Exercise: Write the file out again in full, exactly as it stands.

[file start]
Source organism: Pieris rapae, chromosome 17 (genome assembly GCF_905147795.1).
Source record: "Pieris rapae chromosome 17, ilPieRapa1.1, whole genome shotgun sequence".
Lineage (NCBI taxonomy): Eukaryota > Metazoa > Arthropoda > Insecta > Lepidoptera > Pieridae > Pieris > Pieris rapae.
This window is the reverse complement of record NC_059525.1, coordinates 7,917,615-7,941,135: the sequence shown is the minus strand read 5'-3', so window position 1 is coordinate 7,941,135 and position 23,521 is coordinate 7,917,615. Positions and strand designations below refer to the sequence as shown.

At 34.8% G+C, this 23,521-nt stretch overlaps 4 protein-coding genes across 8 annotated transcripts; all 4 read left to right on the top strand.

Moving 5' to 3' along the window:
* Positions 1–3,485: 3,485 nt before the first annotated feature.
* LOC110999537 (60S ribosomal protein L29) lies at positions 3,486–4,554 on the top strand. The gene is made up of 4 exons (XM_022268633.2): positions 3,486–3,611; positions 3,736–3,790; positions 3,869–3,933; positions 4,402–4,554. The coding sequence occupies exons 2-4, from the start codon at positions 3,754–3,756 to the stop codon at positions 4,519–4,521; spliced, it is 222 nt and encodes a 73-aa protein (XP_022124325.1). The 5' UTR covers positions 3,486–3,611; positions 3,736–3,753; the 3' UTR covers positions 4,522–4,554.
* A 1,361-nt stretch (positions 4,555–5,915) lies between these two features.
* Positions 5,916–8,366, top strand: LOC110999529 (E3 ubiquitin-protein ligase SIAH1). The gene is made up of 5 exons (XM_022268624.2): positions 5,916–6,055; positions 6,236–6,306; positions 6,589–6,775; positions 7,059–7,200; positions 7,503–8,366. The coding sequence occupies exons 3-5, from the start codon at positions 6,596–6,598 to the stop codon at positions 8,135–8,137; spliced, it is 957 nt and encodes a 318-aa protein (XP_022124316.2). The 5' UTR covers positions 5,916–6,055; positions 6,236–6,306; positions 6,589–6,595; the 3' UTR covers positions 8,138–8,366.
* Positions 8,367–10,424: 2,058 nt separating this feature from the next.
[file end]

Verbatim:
Source organism: Pieris rapae, chromosome 17 (genome assembly GCF_905147795.1).
Source record: "Pieris rapae chromosome 17, ilPieRapa1.1, whole genome shotgun sequence".
Lineage (NCBI taxonomy): Eukaryota > Metazoa > Arthropoda > Insecta > Lepidoptera > Pieridae > Pieris > Pieris rapae.
This window is the reverse complement of record NC_059525.1, coordinates 7,917,615-7,941,135: the sequence shown is the minus strand read 5'-3', so window position 1 is coordinate 7,941,135 and position 23,521 is coordinate 7,917,615. Positions and strand designations below refer to the sequence as shown.

At 34.8% G+C, this 23,521-nt stretch overlaps 4 protein-coding genes across 8 annotated transcripts; all 4 read left to right on the top strand.

Moving 5' to 3' along the window:
* Positions 1–3,485: 3,485 nt before the first annotated feature.
* LOC110999537 (60S ribosomal protein L29) lies at positions 3,486–4,554 on the top strand. The gene is made up of 4 exons (XM_022268633.2): positions 3,486–3,611; positions 3,736–3,790; positions 3,869–3,933; positions 4,402–4,554. The coding sequence occupies exons 2-4, from the start codon at positions 3,754–3,756 to the stop codon at positions 4,519–4,521; spliced, it is 222 nt and encodes a 73-aa protein (XP_022124325.1). The 5' UTR covers positions 3,486–3,611; positions 3,736–3,753; the 3' UTR covers positions 4,522–4,554.
* A 1,361-nt stretch (positions 4,555–5,915) lies between these two features.
* Positions 5,916–8,366, top strand: LOC110999529 (E3 ubiquitin-protein ligase SIAH1). The gene is made up of 5 exons (XM_022268624.2): positions 5,916–6,055; positions 6,236–6,306; positions 6,589–6,775; positions 7,059–7,200; positions 7,503–8,366. The coding sequence occupies exons 3-5, from the start codon at positions 6,596–6,598 to the stop codon at positions 8,135–8,137; spliced, it is 957 nt and encodes a 318-aa protein (XP_022124316.2). The 5' UTR covers positions 5,916–6,055; positions 6,236–6,306; positions 6,589–6,595; the 3' UTR covers positions 8,138–8,366.
* Positions 8,367–10,424: 2,058 nt separating this feature from the next.